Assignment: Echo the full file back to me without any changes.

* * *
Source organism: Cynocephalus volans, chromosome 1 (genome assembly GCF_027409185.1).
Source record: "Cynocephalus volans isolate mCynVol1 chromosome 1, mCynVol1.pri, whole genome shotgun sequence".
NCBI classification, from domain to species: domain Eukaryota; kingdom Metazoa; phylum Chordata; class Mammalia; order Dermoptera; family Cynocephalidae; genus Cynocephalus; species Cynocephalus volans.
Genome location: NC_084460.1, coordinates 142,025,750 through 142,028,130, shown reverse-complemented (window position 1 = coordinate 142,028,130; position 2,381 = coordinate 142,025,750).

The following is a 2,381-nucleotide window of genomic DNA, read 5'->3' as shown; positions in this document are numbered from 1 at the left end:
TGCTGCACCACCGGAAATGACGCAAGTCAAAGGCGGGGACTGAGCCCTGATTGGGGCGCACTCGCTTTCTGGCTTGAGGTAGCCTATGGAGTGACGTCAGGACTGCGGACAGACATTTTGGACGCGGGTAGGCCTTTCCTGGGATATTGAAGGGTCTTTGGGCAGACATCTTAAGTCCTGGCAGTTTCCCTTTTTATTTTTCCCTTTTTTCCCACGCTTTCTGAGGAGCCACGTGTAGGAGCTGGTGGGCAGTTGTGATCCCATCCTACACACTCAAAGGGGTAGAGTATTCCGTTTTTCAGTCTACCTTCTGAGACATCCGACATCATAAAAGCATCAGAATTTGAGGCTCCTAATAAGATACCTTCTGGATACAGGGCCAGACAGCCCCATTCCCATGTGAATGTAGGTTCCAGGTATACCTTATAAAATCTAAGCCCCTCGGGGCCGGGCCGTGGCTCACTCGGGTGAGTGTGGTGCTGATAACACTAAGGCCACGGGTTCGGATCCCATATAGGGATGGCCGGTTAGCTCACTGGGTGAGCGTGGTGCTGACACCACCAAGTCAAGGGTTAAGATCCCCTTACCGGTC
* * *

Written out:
Source organism: Cynocephalus volans, chromosome 1 (genome assembly GCF_027409185.1).
Source record: "Cynocephalus volans isolate mCynVol1 chromosome 1, mCynVol1.pri, whole genome shotgun sequence".
NCBI classification, from domain to species: domain Eukaryota; kingdom Metazoa; phylum Chordata; class Mammalia; order Dermoptera; family Cynocephalidae; genus Cynocephalus; species Cynocephalus volans.
Genome location: NC_084460.1, coordinates 142,025,750 through 142,028,130, shown reverse-complemented (window position 1 = coordinate 142,028,130; position 2,381 = coordinate 142,025,750).

The following is a 2,381-nucleotide window of genomic DNA, read 5'->3' as shown; positions in this document are numbered from 1 at the left end:
TGCTGCACCACCGGAAATGACGCAAGTCAAAGGCGGGGACTGAGCCCTGATTGGGGCGCACTCGCTTTCTGGCTTGAGGTAGCCTATGGAGTGACGTCAGGACTGCGGACAGACATTTTGGACGCGGGTAGGCCTTTCCTGGGATATTGAAGGGTCTTTGGGCAGACATCTTAAGTCCTGGCAGTTTCCCTTTTTATTTTTCCCTTTTTTCCCACGCTTTCTGAGGAGCCACGTGTAGGAGCTGGTGGGCAGTTGTGATCCCATCCTACACACTCAAAGGGGTAGAGTATTCCGTTTTTCAGTCTACCTTCTGAGACATCCGACATCATAAAAGCATCAGAATTTGAGGCTCCTAATAAGATACCTTCTGGATACAGGGCCAGACAGCCCCATTCCCATGTGAATGTAGGTTCCAGGTATACCTTATAAAATCTAAGCCCCTCGGGGCCGGGCCGTGGCTCACTCGGGTGAGTGTGGTGCTGATAACACTAAGGCCACGGGTTCGGATCCCATATAGGGATGGCCGGTTAGCTCACTGGGTGAGCGTGGTGCTGACACCACCAAGTCAAGGGTTAAGATCCCCTTACCGGTC